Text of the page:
Grid platform boosts North China air quality this winter
Global Times


A revamped monitoring system has enabled environmental authorities to identify and contain pollutants in North China, leading to measurable marked improvements in air quality this winter, Chinese media reported Tuesday.
Most of the 28 cities in the Beijing-Tianjin-Hebei pollution corridor have already begun deploying the grid platform system that helps authorities to quickly identify suspected illegal emissions, the Legal Daily reported on Tuesday.


"All 16 districts and 22 governmental departments of Tianjin have been connected to the grid information system," Wu Bin, director of the air quality campaign at Tianjin environmental bureau, told the Global Times on Tuesday.
The grid system went into use in January 2016 and has collected more than 200 million pieces of data, he said.
The grid system can "collect, monitor and analyze the air quality of a city more accurately by dividing the city into small parts," Wang Gengchen, a Chinese Academy of Sciences Atmospheric Physics Institute research fellow, told the Global Times on Tuesday.
"With the data collected from all channels, environmental departments can target the pollutants, which are always changing," Wang said.
The Global Times reporter saw at Tianjin Environmental Protection Bureau in December that local data including air quality index, coal burning and traffic appears on a massive geographical screen.

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When alarms begin, bureau employees inform the local environmental authority which can go check it out.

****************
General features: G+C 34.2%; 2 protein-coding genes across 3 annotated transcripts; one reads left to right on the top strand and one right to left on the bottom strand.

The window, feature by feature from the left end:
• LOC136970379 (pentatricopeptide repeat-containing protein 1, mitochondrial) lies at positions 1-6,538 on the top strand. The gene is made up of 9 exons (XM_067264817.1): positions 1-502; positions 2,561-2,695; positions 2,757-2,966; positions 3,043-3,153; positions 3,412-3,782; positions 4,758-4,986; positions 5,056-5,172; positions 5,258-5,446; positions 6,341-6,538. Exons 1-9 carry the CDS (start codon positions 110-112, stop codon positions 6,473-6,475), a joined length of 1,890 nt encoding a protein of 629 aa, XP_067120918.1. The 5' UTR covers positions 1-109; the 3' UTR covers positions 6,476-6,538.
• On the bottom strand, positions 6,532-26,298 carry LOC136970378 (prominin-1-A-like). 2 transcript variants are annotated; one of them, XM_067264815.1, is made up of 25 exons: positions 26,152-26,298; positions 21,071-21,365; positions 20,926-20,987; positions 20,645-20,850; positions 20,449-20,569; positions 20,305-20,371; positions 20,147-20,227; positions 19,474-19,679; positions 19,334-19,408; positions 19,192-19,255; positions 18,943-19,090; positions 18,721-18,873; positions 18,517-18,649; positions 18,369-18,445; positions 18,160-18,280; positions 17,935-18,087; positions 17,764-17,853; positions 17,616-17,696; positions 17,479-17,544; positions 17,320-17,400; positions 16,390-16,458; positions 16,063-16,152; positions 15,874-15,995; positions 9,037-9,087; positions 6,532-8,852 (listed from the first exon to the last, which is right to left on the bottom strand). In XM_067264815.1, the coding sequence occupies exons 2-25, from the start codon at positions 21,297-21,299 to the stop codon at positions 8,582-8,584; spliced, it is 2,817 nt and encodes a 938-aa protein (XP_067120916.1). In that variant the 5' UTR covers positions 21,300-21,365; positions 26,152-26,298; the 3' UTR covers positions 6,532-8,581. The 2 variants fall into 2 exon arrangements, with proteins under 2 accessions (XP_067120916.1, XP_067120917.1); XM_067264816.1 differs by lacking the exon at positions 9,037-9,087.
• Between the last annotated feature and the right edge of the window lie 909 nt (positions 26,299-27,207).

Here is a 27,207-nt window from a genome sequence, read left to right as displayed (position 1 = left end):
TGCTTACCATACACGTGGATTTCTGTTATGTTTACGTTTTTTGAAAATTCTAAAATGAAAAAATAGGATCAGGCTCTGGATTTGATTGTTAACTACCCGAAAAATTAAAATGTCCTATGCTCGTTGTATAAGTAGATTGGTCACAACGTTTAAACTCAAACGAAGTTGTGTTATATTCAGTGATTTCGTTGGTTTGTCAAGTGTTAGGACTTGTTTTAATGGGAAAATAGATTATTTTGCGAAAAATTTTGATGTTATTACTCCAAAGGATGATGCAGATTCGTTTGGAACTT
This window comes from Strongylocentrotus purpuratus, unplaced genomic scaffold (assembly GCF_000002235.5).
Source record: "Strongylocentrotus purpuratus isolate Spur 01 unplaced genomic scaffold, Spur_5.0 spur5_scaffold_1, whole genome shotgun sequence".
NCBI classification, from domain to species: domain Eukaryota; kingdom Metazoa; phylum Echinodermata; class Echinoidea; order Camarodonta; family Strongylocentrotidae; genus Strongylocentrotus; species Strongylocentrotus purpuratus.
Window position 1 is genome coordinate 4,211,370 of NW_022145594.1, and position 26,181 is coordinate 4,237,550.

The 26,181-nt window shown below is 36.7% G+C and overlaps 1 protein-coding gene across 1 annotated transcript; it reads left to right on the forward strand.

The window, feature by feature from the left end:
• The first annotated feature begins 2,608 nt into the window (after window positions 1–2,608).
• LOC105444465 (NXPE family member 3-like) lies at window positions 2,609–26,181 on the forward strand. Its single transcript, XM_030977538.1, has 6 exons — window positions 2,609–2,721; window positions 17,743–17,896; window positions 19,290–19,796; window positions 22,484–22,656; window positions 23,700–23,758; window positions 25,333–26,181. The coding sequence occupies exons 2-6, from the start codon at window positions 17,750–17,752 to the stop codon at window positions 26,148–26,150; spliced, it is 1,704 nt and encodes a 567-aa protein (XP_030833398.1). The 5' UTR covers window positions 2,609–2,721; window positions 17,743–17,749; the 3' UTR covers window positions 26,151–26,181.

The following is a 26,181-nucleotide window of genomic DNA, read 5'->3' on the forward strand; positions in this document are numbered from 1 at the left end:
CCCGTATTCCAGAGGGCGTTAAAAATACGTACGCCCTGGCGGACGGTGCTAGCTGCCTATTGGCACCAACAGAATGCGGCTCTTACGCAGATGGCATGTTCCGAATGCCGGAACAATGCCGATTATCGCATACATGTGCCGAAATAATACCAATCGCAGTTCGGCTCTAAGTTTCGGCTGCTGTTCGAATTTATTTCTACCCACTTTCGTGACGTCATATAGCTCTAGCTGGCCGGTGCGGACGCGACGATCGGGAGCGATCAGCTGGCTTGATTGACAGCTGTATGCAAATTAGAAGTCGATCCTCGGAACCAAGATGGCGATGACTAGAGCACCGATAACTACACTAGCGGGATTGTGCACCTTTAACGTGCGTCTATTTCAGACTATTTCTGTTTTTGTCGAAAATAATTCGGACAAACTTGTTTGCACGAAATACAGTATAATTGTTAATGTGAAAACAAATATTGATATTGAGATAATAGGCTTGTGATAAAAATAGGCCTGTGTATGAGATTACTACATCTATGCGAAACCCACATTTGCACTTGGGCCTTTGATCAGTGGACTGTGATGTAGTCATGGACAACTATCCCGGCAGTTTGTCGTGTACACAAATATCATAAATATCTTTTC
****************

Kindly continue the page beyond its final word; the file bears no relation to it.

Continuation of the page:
Tianjin has built 584 monitoring sites with 1,168 overhead surveillance cameras to measure pollutants in the city's agricultural areas where burning straw affects urban air quality. Half the cameras are infrared to allow nighttime monitoring.
As the grid systems are installed across more cities, the network can enable information sharing and better pollution management, Wang said.
A total of 28 environmental inspection teams on Saturday found 123 problems on 113 alarm grids in regions including North China's Hebei and Shanxi provinces, according to a statement sent to the Global Times by the Ministry of Environmental Protection.
The average density of particulate matter with a diameter less than 2.5 microns in 338 cities nationwide monitored by the Ministry of Environmental Protection (MEP) stood at 43 micrograms per cubic meter last year, falling 6.5 percent year-on-year, the Xinhua News Agency reported.
Tackling pollution is one of "the three tough battles" that the central government aims to win in the next three years, according to the Central Economic Work Conference, an annual tone-setting economic meeting.
Some 450 villages across Beijing will switch from coal to gas or electricity for heating, according to Sun Wenkai, head of the Beijing Municipal Commission of Rural Affairs on Monday. By the end of 2018, coal use in all villages in the plain areas of Beijing will be phased out, Sun said.